Penguin Random House CEO Funds PEN America Fight Against Book Bans


On Wednesday, Pen America announced that Penguin Random House CEO Markus Dohle had pledged at least $500,000 for the free-speech organization to combat threats of book bans and educational gag orders across the US.

“The newly created Dohle Book Defense Fund… will provide support to communities where books are being challenged,” reported the New York Times.

PEN America, which advocates for free speech in the US and worldwide, also issued a report showing a steep rise in organized efforts to remove books from schools and public library shelves.

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Penguin Random House CEO Funds PEN America Fight Against Book Bans

“Between January and September 2021,” according to PEN America, “24 legislatures across the United States introduced 54 separate bills intended to restrict teaching and training in K-12 schools, higher education, and state agencies and institutions. The majority of these bills target discussions of race, racism, gender, and American history.”

In January, a Tennessee school district board voted unanimously to remove Maus from its eighth-grade curriculum. The Pulitzer Prize-winning graphic novel by Art Spiegelman is a memoir of the Holocaust in which Nazis are depicted as cats and Jews as mice. Penguin Random House is the book’s publisher.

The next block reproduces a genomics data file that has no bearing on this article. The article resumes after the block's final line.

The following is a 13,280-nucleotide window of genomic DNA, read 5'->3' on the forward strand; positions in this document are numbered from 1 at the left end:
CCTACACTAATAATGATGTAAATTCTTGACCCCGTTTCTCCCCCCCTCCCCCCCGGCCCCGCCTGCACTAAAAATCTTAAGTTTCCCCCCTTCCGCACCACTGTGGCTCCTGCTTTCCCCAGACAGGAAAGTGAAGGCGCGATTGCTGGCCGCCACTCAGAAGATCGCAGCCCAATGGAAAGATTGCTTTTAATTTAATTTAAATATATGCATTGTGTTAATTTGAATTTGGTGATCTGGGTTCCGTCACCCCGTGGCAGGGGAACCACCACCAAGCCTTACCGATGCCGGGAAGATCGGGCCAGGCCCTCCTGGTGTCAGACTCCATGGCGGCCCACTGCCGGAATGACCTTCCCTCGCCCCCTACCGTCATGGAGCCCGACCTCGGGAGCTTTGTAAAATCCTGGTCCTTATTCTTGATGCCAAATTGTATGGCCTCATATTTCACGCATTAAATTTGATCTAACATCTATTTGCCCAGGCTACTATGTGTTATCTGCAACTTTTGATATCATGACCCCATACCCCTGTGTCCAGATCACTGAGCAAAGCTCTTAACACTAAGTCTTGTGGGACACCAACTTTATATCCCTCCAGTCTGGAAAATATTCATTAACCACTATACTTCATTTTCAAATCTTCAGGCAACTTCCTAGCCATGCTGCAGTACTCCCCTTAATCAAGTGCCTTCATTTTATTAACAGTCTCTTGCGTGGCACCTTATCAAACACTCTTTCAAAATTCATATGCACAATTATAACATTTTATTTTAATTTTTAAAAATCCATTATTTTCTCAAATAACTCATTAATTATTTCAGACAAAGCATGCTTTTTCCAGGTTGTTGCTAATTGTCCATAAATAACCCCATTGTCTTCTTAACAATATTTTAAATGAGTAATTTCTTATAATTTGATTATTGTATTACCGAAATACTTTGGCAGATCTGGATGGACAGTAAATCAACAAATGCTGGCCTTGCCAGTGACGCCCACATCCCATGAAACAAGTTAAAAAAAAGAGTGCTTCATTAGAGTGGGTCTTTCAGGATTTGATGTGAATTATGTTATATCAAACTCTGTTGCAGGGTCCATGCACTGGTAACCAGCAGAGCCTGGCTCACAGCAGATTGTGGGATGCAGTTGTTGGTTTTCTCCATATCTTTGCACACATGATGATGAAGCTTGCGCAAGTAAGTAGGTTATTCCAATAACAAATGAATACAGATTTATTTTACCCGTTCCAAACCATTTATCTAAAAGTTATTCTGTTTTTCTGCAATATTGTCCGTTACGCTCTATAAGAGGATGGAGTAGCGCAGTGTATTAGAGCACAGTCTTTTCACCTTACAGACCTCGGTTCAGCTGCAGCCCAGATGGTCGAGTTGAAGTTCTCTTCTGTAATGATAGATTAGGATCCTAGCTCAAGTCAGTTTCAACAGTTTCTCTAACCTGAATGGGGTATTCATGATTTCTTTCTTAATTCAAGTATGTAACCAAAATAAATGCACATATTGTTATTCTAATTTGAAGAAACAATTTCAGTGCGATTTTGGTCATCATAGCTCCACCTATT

“In a statement, Dohle explained his commitment to free speech, which he says was galvanized by his background growing up in postwar Germany,” says Andrew Albanese, Publishers Weekly senior writer.

“It’s disturbing news that these kinds of censorship efforts are on the rise, but good news that many people, including publishers, are stepping into the fray in a meaningful way,” he tells CCC.

Author: Christopher Kenneally

Christopher Kenneally hosts CCC's Velocity of Content podcast series, which debuted in 2006 and is the longest continuously running podcast covering the publishing industry. As CCC's Senior Director, Marketing, he is responsible for organizing and hosting programs that address the business needs of all stakeholders in publishing and research. His reporting has appeared in the New York Times, Boston Globe, Los Angeles Times, The Independent (London), WBUR-FM, NPR, and WGBH-TV.
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